Do employment contracts in Canada need to be in writing? Are Canadian employees entitled to sick pay? Has Canada produced more comedians per capita than any other country? OK the last one does not make the list, but there are plenty of unique facts that employers with a workforce in Canada need to be aware.
1. Employment Contracts
There is no requirement that an employment contract in Canada be in writing, or that an employer provide its employees with a written statement of their terms and conditions of employment. In most instances, an offer letter signed by both parties will create a binding employment contract
2. Pay Increases
Unless provided by contract, pay increases are not legally required. However, it is common for employers to provide an increase each year, even if it is just a minimal one.
3. Public Holidays
Provinces and territories only share five public holidays, but each provide for additional public holidays with some common to more than one jurisdiction.
4. Weekly Rest Period
All jurisdictions provide for a statutory minimum weekly rest period. The most common rule is that employees must have at least 24 consecutive hours of rest each week.
5. Duty to Inform
Employers in Ontario, Manitoba, Newfoundland and Labrador, and Prince Edward Island have a duty to provide information to workers regarding people with a history of violent behavior, where the worker can be expected to encounter that person in the course of his or her work, and the risk of workplace violence is likely to expose the worker to physical injury.
6. Sick Pay
Employees are not entitled to receive sick pay from their employer under federal or provincial/territorial laws. The only exception is Prince Edward Island, where employees with at least five years’ service with their employer are entitled to one day of paid sick leave in a 12-month period. However, all jurisdictions, except Alberta, British Columbia and Nunavut, provide for unpaid sick leave. In some cases, the sick leave entitlement is combined with another type of leave, such as family responsibility leave.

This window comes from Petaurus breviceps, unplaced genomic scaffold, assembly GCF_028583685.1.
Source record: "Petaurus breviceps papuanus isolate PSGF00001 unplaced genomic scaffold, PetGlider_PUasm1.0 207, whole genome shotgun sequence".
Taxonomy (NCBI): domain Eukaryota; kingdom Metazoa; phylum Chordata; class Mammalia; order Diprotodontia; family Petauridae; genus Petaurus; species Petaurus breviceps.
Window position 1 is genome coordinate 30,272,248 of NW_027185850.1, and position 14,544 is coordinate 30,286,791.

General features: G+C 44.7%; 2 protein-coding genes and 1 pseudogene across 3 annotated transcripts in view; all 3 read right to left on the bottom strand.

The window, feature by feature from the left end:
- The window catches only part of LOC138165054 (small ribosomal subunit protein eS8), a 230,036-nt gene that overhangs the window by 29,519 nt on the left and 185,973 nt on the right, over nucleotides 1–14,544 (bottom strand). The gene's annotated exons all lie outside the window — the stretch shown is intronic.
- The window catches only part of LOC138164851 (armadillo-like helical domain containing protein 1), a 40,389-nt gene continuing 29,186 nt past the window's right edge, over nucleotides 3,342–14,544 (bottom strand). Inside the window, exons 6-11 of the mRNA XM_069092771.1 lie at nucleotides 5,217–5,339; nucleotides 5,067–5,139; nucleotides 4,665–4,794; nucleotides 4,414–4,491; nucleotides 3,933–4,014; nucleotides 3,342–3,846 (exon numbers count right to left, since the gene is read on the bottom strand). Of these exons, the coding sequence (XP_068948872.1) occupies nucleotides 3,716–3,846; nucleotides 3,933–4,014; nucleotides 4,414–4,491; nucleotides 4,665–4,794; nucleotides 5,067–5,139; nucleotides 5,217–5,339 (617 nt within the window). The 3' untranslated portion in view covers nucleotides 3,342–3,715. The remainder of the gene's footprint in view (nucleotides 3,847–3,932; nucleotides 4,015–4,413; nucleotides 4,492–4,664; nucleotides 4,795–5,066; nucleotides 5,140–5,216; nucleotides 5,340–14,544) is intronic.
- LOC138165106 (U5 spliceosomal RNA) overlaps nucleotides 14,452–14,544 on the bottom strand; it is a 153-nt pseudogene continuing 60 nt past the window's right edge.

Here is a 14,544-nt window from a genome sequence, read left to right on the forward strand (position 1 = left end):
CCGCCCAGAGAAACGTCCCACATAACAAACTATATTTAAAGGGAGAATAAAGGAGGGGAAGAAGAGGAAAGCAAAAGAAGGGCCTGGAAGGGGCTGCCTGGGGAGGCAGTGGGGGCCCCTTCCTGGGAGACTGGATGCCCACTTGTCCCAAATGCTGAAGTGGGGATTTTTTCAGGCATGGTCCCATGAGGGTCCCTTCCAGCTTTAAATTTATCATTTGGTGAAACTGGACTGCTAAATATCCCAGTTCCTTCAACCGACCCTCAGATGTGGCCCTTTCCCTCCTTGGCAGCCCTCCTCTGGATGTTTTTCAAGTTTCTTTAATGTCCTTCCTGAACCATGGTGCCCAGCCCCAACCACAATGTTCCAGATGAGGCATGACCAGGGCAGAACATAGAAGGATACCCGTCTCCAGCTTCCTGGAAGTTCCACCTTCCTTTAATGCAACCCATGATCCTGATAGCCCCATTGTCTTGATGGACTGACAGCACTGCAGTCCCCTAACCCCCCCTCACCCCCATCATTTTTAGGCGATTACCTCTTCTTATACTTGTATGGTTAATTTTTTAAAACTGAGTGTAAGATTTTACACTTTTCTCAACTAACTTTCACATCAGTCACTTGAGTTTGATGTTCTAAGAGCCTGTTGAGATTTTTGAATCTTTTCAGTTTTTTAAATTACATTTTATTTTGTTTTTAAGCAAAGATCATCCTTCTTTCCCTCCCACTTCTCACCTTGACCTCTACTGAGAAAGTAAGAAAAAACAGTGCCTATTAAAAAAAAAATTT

7. Preemployment Testing
There must be a legitimate business purpose for an employer to require an applicant to submit to preemployment testing, such as aptitude tests and medical examinations. An employer must also ensure that the tests disclose no information beyond what is specifically related to the legitimate business purpose.
In very limited circumstances, employees can be dismissed for conduct that takes place outside of working hours and away from their place of employment. However, employees who have made blog or Facebook posts disparaging their employers, co-workers or supervisors have had their dismissals upheld.
9. Drug and Alcohol Addiction
In most provinces and territories, drug and alcohol addiction is considered to be an illness or disability. Therefore, employees and job applicants who suffer from such addictions have the same rights as those who suffer from any other mental or physical illness entitling them to accommodations. However, casual or recreational drug and alcohol users do not have this protection under human rights legislation, with the exception of where the relevant law prohibits discrimination on grounds of “perceived disability.”
10. Parental Leave
Employees in all jurisdictions are entitled to take parental leave (also known as childcare leave), in addition to the maternity leave. This entitlement applies to both biological and adoptive parents. The entitlement is a combined one for both parents, which may be taken by one parent or shared by both. This combined entitlement is up to 37 weeks in the federal jurisdiction, Alberta, New Brunswick and Yukon.